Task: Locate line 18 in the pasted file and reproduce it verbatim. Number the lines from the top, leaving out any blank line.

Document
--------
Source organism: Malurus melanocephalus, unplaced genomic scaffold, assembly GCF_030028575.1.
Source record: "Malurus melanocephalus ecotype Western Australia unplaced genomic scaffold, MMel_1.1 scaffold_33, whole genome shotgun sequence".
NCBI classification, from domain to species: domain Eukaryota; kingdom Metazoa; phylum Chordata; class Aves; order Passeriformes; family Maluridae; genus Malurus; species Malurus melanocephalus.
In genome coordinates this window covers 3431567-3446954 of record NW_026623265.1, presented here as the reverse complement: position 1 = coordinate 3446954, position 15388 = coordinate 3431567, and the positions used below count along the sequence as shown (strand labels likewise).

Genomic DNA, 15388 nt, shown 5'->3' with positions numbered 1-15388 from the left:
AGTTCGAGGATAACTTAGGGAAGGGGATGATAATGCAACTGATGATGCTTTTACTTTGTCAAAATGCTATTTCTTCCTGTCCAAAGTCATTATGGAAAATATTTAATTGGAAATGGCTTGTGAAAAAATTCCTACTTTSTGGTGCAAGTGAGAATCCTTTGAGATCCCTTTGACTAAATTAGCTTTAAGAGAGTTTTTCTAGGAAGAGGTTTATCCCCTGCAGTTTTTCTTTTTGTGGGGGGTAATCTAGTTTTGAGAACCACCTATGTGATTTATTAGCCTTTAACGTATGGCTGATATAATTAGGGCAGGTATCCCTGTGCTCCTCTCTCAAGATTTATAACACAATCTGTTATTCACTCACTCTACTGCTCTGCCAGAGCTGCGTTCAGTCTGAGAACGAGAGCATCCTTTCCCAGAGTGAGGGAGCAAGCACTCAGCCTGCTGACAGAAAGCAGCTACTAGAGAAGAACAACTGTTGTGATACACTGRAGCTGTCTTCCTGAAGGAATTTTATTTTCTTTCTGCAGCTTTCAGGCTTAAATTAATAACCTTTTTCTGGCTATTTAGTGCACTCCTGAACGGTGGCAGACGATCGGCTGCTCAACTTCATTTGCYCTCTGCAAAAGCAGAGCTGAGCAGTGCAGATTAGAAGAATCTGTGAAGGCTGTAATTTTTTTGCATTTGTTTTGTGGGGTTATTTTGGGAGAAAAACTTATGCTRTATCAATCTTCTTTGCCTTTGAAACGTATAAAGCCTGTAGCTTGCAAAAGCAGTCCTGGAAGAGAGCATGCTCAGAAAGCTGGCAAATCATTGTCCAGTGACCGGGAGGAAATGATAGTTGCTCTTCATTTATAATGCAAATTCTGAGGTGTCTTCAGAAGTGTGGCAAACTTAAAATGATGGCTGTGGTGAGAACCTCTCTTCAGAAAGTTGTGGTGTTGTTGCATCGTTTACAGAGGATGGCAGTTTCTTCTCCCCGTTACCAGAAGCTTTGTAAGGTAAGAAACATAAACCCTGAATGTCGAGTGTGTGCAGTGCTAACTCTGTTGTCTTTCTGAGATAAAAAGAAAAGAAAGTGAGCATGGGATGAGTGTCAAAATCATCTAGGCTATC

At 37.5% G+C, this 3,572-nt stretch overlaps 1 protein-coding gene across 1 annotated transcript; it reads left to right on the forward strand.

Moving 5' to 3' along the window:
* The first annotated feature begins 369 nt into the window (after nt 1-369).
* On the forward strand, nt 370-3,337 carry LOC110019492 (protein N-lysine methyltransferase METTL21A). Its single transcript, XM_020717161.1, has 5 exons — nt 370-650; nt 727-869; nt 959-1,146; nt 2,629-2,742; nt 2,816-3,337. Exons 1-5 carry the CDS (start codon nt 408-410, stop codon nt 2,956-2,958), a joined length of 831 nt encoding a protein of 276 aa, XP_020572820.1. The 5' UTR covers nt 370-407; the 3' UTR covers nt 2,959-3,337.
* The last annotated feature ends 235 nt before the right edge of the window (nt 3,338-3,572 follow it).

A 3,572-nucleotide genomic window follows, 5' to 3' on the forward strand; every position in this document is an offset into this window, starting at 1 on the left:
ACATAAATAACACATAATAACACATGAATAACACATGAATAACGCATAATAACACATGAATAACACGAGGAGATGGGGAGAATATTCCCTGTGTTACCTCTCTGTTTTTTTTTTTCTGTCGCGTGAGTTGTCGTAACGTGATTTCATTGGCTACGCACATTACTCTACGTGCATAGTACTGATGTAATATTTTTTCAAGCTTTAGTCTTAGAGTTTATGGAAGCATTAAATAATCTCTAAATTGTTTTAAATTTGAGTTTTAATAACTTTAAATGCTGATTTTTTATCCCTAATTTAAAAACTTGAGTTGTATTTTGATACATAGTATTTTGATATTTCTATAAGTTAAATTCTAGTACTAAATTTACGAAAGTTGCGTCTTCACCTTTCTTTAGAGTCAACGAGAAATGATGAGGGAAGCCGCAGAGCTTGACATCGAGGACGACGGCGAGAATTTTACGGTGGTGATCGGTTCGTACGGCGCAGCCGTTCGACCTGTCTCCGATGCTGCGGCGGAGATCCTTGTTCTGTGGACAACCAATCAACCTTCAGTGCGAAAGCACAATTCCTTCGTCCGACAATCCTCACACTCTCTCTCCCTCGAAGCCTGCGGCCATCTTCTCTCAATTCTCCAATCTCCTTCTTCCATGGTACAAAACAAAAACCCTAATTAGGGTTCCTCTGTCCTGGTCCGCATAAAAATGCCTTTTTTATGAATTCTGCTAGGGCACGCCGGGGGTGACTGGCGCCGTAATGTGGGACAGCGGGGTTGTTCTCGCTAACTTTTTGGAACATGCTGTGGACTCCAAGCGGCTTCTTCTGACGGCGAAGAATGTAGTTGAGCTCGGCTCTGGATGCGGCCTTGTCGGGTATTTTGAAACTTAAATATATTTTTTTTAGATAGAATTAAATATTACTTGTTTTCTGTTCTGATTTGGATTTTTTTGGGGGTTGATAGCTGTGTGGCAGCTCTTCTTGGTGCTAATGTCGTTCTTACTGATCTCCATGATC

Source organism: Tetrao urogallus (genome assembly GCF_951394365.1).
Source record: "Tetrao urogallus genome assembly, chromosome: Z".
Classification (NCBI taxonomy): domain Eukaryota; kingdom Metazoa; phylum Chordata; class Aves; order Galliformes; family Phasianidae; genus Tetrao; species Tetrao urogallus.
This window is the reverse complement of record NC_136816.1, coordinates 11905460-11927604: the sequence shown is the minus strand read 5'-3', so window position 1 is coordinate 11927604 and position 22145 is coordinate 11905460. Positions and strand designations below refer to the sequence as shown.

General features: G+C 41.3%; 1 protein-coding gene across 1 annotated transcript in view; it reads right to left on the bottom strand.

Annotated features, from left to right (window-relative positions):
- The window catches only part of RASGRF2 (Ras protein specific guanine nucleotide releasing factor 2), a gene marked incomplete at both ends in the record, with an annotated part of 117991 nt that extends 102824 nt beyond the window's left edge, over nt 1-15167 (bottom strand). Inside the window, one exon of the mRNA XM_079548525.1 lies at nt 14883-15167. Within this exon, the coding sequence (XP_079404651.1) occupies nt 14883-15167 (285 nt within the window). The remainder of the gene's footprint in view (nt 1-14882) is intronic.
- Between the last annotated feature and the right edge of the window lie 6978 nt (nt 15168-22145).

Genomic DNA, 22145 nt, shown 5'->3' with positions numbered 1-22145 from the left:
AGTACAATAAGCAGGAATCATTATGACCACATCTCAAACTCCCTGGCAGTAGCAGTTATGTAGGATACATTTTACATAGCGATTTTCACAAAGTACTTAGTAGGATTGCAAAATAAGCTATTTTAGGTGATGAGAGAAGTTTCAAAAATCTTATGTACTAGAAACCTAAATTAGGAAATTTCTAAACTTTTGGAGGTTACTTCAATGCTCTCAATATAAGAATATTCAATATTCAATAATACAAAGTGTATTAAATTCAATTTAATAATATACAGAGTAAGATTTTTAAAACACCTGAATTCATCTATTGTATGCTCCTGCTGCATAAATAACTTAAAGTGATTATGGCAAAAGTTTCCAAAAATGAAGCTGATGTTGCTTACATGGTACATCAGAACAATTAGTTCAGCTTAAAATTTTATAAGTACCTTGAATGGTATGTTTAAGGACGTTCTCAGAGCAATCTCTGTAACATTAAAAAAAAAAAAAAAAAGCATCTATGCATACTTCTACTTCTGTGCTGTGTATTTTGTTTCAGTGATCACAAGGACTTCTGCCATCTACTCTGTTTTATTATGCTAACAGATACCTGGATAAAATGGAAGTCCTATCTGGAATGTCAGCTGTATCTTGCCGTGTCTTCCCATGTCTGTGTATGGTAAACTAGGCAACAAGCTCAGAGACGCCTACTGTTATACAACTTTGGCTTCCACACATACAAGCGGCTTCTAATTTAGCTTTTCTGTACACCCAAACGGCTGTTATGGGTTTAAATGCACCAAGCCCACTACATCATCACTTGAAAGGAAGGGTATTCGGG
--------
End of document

General features: G+C 41.3%; 1 protein-coding gene across 1 annotated transcript in view; it reads right to left on the bottom strand.